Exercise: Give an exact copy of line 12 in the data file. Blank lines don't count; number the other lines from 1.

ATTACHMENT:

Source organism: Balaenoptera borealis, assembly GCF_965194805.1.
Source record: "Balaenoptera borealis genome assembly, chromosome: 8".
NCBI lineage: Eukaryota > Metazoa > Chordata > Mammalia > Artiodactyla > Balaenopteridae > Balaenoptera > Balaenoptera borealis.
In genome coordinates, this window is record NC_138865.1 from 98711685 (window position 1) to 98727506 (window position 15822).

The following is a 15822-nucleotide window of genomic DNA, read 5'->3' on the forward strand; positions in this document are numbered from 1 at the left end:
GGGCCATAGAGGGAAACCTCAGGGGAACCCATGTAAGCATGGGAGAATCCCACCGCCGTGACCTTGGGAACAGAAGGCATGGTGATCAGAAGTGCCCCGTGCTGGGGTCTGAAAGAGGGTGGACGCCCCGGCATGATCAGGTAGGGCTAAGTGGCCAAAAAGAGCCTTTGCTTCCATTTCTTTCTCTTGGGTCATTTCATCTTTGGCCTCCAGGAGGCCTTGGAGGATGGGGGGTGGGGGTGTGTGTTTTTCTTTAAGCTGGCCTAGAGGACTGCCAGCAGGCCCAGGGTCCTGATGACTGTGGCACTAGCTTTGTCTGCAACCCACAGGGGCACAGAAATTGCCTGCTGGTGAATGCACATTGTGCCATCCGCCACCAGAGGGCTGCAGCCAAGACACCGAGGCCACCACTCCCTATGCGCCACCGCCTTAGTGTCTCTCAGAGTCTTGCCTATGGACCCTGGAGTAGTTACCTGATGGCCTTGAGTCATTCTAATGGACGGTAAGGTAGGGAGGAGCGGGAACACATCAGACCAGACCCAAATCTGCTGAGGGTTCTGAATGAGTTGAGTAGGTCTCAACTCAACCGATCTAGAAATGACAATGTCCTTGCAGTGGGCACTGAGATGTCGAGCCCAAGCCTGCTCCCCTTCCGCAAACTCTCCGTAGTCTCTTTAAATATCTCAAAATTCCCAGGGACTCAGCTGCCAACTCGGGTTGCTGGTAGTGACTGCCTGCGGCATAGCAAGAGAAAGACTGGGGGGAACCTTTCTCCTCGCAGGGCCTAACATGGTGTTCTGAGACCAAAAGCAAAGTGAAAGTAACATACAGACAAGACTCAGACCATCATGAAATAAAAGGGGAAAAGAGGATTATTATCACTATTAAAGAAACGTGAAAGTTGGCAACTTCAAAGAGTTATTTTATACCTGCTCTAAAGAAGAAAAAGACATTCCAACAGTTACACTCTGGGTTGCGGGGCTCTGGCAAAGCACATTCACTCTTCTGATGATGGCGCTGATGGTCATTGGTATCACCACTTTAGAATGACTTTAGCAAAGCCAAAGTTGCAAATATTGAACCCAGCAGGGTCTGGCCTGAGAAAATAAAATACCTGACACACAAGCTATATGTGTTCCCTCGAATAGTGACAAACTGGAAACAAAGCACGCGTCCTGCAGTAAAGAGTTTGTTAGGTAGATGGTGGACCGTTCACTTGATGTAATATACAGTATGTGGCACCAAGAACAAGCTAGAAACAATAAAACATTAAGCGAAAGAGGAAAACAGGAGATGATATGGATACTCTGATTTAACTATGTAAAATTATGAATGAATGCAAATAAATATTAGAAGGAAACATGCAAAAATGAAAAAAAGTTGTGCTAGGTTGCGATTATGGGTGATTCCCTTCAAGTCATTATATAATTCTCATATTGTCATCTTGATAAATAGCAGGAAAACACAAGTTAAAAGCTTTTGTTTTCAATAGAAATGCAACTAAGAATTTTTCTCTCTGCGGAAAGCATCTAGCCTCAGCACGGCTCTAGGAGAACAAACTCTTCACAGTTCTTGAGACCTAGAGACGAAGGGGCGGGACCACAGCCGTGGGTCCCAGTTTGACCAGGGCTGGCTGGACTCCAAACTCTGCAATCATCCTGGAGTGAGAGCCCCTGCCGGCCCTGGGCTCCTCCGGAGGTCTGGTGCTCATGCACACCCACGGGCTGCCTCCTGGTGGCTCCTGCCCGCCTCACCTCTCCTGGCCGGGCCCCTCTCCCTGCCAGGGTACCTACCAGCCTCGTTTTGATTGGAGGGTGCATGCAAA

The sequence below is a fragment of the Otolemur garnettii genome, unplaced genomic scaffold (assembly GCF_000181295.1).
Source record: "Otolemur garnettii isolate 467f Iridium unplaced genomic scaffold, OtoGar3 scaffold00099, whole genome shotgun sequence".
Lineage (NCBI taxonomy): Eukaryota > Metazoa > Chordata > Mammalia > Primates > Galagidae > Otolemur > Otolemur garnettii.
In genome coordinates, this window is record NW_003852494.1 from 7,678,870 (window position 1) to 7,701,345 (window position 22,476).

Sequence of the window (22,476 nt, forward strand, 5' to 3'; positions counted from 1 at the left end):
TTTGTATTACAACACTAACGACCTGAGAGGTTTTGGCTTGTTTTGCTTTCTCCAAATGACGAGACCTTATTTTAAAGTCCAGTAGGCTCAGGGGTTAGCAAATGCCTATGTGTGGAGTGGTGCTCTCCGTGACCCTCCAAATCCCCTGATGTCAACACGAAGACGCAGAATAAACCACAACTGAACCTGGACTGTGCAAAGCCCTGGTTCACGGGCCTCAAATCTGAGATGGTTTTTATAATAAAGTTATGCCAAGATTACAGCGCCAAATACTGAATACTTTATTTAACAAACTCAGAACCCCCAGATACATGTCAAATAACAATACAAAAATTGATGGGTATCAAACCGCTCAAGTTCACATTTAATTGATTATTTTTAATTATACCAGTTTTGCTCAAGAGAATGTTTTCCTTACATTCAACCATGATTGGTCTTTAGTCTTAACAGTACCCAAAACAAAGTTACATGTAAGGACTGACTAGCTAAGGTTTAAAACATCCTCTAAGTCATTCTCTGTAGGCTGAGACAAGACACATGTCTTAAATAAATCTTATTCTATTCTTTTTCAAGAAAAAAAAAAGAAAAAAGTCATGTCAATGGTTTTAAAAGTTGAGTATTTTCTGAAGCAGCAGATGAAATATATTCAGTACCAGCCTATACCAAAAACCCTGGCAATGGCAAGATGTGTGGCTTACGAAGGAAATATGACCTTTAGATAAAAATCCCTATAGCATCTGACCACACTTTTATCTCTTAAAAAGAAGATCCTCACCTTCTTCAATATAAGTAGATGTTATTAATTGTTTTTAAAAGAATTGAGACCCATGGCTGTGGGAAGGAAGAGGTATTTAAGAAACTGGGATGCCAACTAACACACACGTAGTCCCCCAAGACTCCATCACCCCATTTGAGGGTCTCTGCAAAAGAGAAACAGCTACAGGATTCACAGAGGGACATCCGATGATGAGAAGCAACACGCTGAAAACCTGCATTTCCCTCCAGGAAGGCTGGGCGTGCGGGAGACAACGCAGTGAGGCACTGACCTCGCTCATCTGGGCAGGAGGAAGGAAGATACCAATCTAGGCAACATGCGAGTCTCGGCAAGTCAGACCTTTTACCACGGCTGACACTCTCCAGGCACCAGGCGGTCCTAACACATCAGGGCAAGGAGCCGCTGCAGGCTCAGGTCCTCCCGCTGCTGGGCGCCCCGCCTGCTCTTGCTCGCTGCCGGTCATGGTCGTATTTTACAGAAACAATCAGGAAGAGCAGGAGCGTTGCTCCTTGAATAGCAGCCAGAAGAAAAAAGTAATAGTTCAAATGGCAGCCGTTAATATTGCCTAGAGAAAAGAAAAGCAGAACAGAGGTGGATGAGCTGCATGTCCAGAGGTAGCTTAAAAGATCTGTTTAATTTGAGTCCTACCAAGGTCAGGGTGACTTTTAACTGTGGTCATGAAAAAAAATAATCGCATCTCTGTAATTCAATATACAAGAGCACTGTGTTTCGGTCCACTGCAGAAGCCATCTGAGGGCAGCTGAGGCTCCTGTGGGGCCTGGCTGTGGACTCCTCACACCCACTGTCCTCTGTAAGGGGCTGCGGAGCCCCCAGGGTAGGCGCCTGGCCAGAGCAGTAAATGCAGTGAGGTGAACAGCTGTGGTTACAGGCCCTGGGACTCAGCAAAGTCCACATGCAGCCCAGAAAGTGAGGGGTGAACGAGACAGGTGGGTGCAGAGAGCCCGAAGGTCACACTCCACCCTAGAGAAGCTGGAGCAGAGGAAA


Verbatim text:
TTTGTATTACAACACTAACGACCTGAGAGGTTTTGGCTTGTTTTGCTTTCTCCAAATGACGAGACCTTATTTTAAAGTCCAGTAGGCTCAGGGGTTAGCAAATGCCTATGTGTGGAGTGGTGCTCTCCGTGACCCTCCAAATCCCCTGATGTCAACACGAAGACGCAGAATAAACCACAACTGAACCTGGACTGTGCAAAGCCCTGGTTCACGGGCCTCAAATCTGAGATGGTTTTTATAATAAAGTTATGCCAAGATTACAGCGCCAAATACTGAATACTTTATTTAACAAACTCAGAACCCCCAGATACATGTCAAATAACAATACAAAAATTGATGGGTATCAAACCGCTCAAGTTCACATTTAATTGATTATTTTTAATTATACCAGTTTTGCTCAAGAGAATGTTTTCCTTACATTCAACCATGATTGGTCTTTAGTCTTAACAGTACCCAAAACAAAGTTACATGTAAGGACTGACTAGCTAAGGTTTAAAACATCCTCTAAGTCATTCTCTGTAGGCTGAGACAAGACACATGTCTTAAATAAATCTTATTCTATTCTTTTTCAAGAAAAAAAAAAGAAAAAAGTCATGTCAATGGTTTTAAAAGTTGAGTATTTTCTGAAGCAGCAGATGAAATATATTCAGTACCAGCCTATACCAAAAACCCTGGCAATGGCAAGATGTGTGGCTTACGAAGGAAATATGACCTTTAGATAAAAATCCCTATAGCATCTGACCACACTTTTATCTCTTAAAAAGAAGATCCTCACCTTCTTCAATATAAGTAGATGTTATTAATTGTTTTTAAAAGAATTGAGACCCATGGCTGTGGGAAGGAAGAGGTATTTAAGAAACTGGGATGCCAACTAACACACACGTAGTCCCCCAAGACTCCATCACCCCATTTGAGGGTCTCTGCAAAAGAGAAACAGCTACAGGATTCACAGAGGGACATCCGATGATGAGAAGCAACACGCTGAAAACCTGCATTTCCCTCCAGGAAGGCTGGGCGTGCGGGAGACAACGCAGTGAGGCACTGACCTCGCTCATCTGGGCAGGAGGAAGGAAGATACCAATCTAGGCAACATGCGAGTCTCGGCAAGTCAGACCTTTTACCACGGCTGACACTCTCCAGGCACCAGGCGGTCCTAACACATCAGGGCAAGGAGCCGCTGCAGGCTCAGGTCCTCCCGCTGCTGGGCGCCCCGCCTGCTCTTGCTCGCTGCCGGTCATGGTCGTATTTTACAGAAACAATCAGGAAGAGCAGGAGCGTTGCTCCTTGAATAGCAGCCAGAAGAAAAAAGTAATAGTTCAAATGGCAGCCGTTAATATTGCCTAGAGAAAAGAAAAGCAGAACAGAGGTGGATGAGCTGCATGTCCAGAGGTAGCTTAAAAGATCTGTTTAATTTGAGTCCTACCAAGGTCAGGGTGACTTTTAACTGTGGTCATGAAAAAAAATAATCGCATCTCTGTAATTCAATATACAAGAGCACTGTGTTTCGGTCCACTGCAGAAGCCATCTGAGGGCAGCTGAGGCTCCTGTGGGGCCTGGCTGTGGACTCCTCACACCCACTGTCCTCTGTAAGGGGCTGCGGAGCCCCCAGGGTAGGCGCCTGGCCAGAGCAGTAAATGCAGTGAGGTGAACAGCTGTGGTTACAGGCCCTGGGACTCAGCAAAGTCCACATGCAGCCCAGAAAGTGAGGGGTGAACGAGACAGGTGGGTGCAGAGAGCCCGAAGGTCACACTCCACCCTAGAGAAGCTGGAGCAGAGGAAA